Reports and publications (published elsewhere)

Trachoma surveillance report 2009

Posted on: 10 January, 2011
Issue: Vol 11 No 1, January 2011 – March 2011
Related to Eye health

Adams K, Burgess J, Dharmage S (2010)
Trachoma surveillance report 2009
Melbourne: National Trachoma Surveillance and Reporting Unit

This is the fourth surveillance report compiled for the National Trachoma Surveillance and Reporting Unit (NTSRU) by the Centre for Molecular, Environmental, Genetic and Analytic Epidemiology at the School of Population Health, University of Melbourne.

The report compares the 2009 data with results from the screenings in 2006, 2007 and 2008. It comments on the implementation of the Communicable Disease Network Australia (CDNA) guidelines’ Minimum best-practice approach. The CDNA guidelines are based on the World Health Organisation’s (WHO) SAFE strategy: Surgery (for trichiasis), Antibiotic treatment, Facial Cleanliness and Environmental improvement. The WHO aims at eliminating blinding trachoma by 2020. Australia is the only developed nation where trachoma is present.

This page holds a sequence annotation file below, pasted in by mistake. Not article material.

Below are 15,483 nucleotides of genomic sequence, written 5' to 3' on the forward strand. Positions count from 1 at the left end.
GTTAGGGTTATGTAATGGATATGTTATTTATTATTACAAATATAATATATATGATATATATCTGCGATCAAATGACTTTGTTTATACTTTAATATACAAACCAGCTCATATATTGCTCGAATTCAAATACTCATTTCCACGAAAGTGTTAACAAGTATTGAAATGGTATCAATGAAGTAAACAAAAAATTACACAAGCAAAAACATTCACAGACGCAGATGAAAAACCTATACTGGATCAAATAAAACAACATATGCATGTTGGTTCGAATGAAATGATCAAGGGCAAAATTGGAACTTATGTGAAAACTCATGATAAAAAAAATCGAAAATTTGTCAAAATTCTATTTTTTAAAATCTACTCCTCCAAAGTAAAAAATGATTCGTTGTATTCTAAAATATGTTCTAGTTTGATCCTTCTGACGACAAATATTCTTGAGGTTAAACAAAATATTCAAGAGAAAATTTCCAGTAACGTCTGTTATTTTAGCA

The focus of the report is data for Aboriginal children aged 1 to 9 years, across 15 regions and 289 communities in the Northern Territory, South Australia and Western Australia. Main messages from the report are:

  • Endemic trachoma remains a major public health problem among Indigenous Australians, detected in 60% of the communities surveyed.
  • The prevalence of trachoma across Australia has not changed over the four years.
  • There is a large pool of undiagnosed and untreated trachoma among Indigenous children, with prevalence of 14%.
  • There is a lesser but still substantial pool of untreated trichiasis (in-turned eyelashes) among Indigenous adults, with prevalence of 4%.
  • There is some evidence that the SAFE intervention is having an impact on reducing trachoma prevalence in Western Australia.

Australian Indigenous HealthInfoNet abstract

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